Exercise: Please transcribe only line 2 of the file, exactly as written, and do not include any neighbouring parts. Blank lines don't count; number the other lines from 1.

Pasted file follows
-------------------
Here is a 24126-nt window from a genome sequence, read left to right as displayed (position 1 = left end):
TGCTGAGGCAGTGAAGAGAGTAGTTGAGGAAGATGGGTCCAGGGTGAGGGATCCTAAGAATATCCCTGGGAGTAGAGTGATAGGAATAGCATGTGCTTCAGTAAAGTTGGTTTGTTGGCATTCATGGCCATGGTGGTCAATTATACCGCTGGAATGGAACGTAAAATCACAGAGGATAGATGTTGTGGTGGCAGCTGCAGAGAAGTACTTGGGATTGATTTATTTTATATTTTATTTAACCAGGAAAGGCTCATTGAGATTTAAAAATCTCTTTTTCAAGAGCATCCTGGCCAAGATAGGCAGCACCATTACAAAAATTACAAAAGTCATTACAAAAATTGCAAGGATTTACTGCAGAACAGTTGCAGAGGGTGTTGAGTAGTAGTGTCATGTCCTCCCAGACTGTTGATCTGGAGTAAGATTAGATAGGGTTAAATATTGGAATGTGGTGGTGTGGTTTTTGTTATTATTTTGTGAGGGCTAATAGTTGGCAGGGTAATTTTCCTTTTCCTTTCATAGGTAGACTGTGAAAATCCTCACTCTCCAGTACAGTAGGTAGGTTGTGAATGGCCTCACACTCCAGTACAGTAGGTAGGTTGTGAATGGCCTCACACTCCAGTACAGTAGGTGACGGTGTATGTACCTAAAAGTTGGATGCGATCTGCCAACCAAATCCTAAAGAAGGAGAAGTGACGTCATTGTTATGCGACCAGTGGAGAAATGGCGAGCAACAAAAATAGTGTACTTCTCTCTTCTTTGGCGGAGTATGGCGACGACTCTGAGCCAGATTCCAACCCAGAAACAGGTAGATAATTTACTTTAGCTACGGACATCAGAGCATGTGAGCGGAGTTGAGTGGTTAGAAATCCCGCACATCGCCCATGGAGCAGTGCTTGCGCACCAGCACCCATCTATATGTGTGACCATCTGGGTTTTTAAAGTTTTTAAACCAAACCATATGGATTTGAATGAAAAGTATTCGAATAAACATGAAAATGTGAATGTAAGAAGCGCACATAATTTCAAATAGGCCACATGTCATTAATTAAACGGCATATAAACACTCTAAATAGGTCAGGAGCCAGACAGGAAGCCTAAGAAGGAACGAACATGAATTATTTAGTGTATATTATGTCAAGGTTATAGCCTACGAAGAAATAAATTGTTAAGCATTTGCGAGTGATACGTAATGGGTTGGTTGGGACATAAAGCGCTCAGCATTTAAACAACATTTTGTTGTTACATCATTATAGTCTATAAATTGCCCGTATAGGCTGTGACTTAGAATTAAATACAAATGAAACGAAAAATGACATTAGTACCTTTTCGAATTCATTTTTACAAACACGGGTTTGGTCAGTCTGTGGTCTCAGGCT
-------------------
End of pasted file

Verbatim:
TGCTGAGGCAGTGAAGAGAGTAGTTGAGGAAGATGGGTCCAGGGTGAGGGATCCTAAGAATATCCCTGGGAGTAGAGTGATAGGAATAGCATGTGCTTCAGTAAAGTTGGTTTGTTGGCATTCATGGCCATGGTGGTCAATTATACCGCTGGAATGGAACGTAAAATCACAGAGGATAGATGTTGTGGTGGCAGCTGCAGAGAAGTACTTGGGATTGATTTATTTTATATTTTATTTAACCAGGAAAGGCTCATTGAGATTTAAAAATCTCTTTTTCAAGAGCATCCTGGCCAAGATAGGCAGCACCATTACAAAAATTACAAAAGTCATTACAAAAATTGCAAGGATTTACTGCAGAACAGTTGCAGAGGGTGTTGAGTAGTAGTGTCATGTCCTCCCAGACTGTTGATCTGGAGTAAGATTAGATAGGGTTAAATATTGGAATGTGGTGGTGTGGTTTTTGTTATTATTTTGTGAGGGCTAATAGTTGGCAGGGTAATTTTCCTTTTCCTTTCATAGGTAGACTGTGAAAATCCTCACTCTCCAGTACAGTAGGTAGGTTGTGAATGGCCTCACACTCCAGTACAGTAGGTAGGTTGTGAATGGCCTCACACTCCAGTACAGTAGGTGACGGTGTATGTACCTAAAAGTTGGATGCGATCTGCCAACCAAATCCTAAAGAAGGAGAAGTGACGTCATTGTTATGCGACCAGTGGAGAAATGGCGAGCAACAAAAATAGTGTACTTCTCTCTTCTTTGGCGGAGTATGGCGACGACTCTGAGCCAGATTCCAACCCAGAAACAGGTAGATAATTTACTTTAGCTACGGACATCAGAGCATGTGAGCGGAGTTGAGTGGTTAGAAATCCCGCACATCGCCCATGGAGCAGTGCTTGCGCACCAGCACCCATCTATATGTGTGACCATCTGGGTTTTTAAAGTTTTTAAACCAAACCATATGGATTTGAATGAAAAGTATTCGAATAAACATGAAAATGTGAATGTAAGAAGCGCACATAATTTCAAATAGGCCACATGTCATTAATTAAACGGCATATAAACACTCTAAATAGGTCAGGAGCCAGACAGGAAGCCTAAGAAGGAACGAACATGAATTATTTAGTGTATATTATGTCAAGGTTATAGCCTACGAAGAAATAAATTGTTAAGCATTTGCGAGTGATACGTAATGGGTTGGTTGGGACATAAAGCGCTCAGCATTTAAACAACATTTTGTTGTTACATCATTATAGTCTATAAATTGCCCGTATAGGCTGTGACTTAGAATTAAATACAAATGAAACGAAAAATGACATTAGTACCTTTTCGAATTCATTTTTACAAACACGGGTTTGGTCAGTCTGTGGTCTCAGGCT